Mercury's surface in "enhanced color," a color scheme created to emphasize color differences. This is not what Mercury would look like to the human eye, but by applying mathematical analysis to images, color differences can be accentuated beyond those visible to a person.
Mount Rushmore National Memorial under construction.
The workers had to endure conditions that varied from blazing hot to bitterly cold and windy. Each day they climbed 700 stairs to the top of the mountain to punch-in on the time clock. Then 3/8 inch thick steel cables lowered them over the front of the 500-foot face of the mountain in a "bosun chair." Despite the dangers, no one was killed during the project.
Otters in Glacier Bay National Park and Preserve, Alaska.
The sea otter population of Glacier Bay has increased dramatically in the past 20 years. Ecologists consider sea otters a keystone species here. Otters consume vast quantities of clams, urchins, crabs, and other invertebrates and their presence creates ripples through the ecosystem. NPS photo.
Every day someone like you becomes a wildland wildfire fighter, a teacher, a trail-builder, a museum curator, or a park ranger. Discover your opportunities in national parks. Come to play. Come to learn. Come to serve. Develop your environmental leadership skills. Find a job. Be the next generation to preserve and protect these great places.
With more than 80% of Americans living in urban areas, urban parks are more important than ever. The father of American landscape architecture, Frederick Law Olmsted, said of urban parks:
It is one great purpose of the Park to supply to the hundreds of thousands of tired workers, who have no opportunity to spend their summers in the country, a specimen of God's handiwork that shall be to them, inexpensively, what a month or two in the White Mountains or the Adirondacks is, at great cost, to those in easier circumstances.
AMERICA'S GREAT OUTDOORS: National Park Service to Assist 200 Communities with River and Trail Projects
WASHINGTON—The National Park Service will help local communities implement more than 200 natural resource and recreational projects under the agency's Rivers, Trails and Conservation Assistance Program (RTCA), Secretary of the Interior Ken Salazar announced today – part of President Obama's America's Great Outdoors (AGO) initiative to establish a community-based, 21st century agenda for conservation, recreation, and reconnecting Americans to the outdoors.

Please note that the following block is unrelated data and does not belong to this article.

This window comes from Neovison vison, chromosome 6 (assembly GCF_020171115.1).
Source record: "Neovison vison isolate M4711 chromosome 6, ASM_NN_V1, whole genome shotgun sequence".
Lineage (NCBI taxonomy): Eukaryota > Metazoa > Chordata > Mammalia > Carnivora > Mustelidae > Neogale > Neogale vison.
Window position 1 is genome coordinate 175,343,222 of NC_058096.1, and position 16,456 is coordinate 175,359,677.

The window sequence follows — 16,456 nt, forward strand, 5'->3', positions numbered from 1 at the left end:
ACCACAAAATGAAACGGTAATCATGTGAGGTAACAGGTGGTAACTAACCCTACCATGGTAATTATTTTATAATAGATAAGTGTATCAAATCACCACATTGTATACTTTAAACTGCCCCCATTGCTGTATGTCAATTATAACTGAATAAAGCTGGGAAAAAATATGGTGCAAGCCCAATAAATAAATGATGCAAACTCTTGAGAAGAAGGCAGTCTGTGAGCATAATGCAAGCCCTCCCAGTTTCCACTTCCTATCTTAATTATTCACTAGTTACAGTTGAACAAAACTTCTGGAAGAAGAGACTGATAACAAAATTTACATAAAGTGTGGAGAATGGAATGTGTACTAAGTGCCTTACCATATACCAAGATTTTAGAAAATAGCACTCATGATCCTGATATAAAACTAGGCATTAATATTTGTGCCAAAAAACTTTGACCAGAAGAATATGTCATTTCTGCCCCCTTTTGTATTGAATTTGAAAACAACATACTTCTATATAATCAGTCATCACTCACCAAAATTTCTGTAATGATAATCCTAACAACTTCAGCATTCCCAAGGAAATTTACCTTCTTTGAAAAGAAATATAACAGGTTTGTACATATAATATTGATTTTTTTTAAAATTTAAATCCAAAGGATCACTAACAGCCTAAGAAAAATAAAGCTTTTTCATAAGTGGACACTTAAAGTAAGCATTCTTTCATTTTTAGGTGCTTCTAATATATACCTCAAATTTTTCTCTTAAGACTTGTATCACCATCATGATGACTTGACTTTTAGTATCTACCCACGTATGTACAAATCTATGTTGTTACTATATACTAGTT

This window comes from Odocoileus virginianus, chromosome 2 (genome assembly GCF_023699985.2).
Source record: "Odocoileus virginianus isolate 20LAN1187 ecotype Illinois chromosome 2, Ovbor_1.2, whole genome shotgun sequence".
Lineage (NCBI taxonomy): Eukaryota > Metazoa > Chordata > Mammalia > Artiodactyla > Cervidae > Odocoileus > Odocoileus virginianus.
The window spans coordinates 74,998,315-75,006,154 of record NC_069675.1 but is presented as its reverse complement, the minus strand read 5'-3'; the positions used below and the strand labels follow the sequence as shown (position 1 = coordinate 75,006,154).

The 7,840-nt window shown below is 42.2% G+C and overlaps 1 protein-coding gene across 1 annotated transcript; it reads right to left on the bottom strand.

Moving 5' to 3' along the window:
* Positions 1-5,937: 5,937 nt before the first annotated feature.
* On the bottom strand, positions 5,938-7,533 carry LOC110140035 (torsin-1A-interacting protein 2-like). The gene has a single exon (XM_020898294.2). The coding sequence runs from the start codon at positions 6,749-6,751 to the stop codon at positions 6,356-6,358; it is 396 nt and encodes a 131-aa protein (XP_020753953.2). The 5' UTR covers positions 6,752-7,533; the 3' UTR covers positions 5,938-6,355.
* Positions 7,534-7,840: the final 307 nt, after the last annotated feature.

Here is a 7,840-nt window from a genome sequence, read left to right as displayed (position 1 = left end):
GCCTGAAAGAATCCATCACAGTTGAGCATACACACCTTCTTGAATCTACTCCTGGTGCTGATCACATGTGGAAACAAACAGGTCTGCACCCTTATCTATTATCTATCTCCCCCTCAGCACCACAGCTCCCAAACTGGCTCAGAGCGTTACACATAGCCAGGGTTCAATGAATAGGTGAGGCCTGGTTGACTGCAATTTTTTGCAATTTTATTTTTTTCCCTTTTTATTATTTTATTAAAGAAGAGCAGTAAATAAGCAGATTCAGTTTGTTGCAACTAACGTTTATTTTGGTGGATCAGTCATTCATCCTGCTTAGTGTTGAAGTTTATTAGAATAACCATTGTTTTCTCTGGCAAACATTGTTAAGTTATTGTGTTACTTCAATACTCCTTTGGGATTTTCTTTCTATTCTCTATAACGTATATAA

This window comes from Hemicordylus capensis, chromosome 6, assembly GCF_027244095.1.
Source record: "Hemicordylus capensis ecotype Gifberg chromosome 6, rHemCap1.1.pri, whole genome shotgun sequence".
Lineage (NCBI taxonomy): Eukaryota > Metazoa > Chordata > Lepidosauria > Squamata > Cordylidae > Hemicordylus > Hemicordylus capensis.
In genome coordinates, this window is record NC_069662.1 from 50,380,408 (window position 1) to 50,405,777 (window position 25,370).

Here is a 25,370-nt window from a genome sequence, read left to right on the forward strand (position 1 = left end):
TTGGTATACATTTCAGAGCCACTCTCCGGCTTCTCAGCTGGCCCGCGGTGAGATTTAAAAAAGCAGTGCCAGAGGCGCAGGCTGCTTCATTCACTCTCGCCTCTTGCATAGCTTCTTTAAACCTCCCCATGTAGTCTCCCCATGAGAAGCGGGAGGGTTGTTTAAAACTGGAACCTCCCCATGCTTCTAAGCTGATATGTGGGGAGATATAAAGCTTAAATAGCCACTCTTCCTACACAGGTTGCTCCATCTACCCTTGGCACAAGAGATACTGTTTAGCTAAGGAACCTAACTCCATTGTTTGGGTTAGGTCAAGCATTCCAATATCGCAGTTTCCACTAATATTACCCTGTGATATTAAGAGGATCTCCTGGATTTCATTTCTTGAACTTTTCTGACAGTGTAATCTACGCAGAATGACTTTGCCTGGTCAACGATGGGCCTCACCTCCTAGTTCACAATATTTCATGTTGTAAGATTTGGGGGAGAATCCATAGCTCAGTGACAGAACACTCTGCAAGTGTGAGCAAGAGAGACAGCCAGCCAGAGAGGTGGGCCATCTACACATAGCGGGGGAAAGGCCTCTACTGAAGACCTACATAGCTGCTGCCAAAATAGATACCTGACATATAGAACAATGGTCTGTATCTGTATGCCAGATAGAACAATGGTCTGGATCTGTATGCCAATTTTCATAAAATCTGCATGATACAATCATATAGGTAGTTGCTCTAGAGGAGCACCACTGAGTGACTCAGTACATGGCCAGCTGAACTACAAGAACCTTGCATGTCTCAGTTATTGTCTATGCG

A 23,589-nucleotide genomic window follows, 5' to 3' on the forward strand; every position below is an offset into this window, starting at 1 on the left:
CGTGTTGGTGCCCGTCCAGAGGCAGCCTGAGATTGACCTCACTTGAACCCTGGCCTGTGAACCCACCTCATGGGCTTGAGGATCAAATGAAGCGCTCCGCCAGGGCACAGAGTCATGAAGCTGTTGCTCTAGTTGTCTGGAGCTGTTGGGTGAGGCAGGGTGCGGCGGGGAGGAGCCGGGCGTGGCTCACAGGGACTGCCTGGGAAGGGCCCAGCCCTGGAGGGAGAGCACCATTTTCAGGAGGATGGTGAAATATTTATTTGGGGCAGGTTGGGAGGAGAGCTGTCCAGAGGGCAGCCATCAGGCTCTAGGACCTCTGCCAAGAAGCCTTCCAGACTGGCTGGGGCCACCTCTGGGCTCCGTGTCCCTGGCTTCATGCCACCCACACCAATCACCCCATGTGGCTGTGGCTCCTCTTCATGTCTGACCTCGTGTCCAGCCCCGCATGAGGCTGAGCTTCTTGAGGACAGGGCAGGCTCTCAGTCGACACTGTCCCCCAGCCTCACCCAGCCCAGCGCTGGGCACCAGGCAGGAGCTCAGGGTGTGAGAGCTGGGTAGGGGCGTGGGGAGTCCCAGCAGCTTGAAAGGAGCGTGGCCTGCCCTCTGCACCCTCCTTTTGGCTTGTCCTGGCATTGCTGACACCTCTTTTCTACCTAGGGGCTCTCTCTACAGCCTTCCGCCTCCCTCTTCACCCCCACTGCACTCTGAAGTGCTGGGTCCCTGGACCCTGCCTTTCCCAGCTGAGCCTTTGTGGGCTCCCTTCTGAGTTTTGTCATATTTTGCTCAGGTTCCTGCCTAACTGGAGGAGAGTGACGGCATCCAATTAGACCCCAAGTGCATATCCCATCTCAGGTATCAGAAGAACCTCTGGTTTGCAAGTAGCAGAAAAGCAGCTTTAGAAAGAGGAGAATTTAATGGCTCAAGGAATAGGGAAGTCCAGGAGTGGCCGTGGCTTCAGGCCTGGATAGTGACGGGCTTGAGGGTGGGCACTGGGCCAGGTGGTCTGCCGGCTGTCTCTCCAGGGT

“One of the major goals of President Obama's America's Great Outdoors initiative is to reconnect Americans to nature by expanding recreational opportunities,” Salazar said. “Through the RTCA program, the National Park Service will provide expertise and assistance to local communities that are building trails and undertaking other conservation and recreation projects."
Under the RTCA program, the National Park Service helps communities and neighborhoods to preserve valuable open spaces, revitalize nearby rivers, and develop trail and greenway networks. This year's projects were selected from the most competitive field of requests ever received by the agency.
Projects are locally conceived and initiated, with RTCA staff supporting community based recreation and conservation leaders. Each year, RTCA project partnerships contribute to the construction of 1,700 miles of trail, conservation of nearly 1,000 miles of river, and protection of more than 50,000 acres of open space.
More than 20 of the projects included in the RTCA project announcement today also were highlighted in the America's Great Outdoors 50-State report released by Secretary Salazar in November. The report listed more than 100 high-priority projects representing what states believe are among the best investments in the nation to support a healthy, active population, conserve wildlife and working lands, and create travel, tourism and outdoor-recreation jobs across the country. Interior is working closely with states and local communities to advance these priority projects as quickly as possible.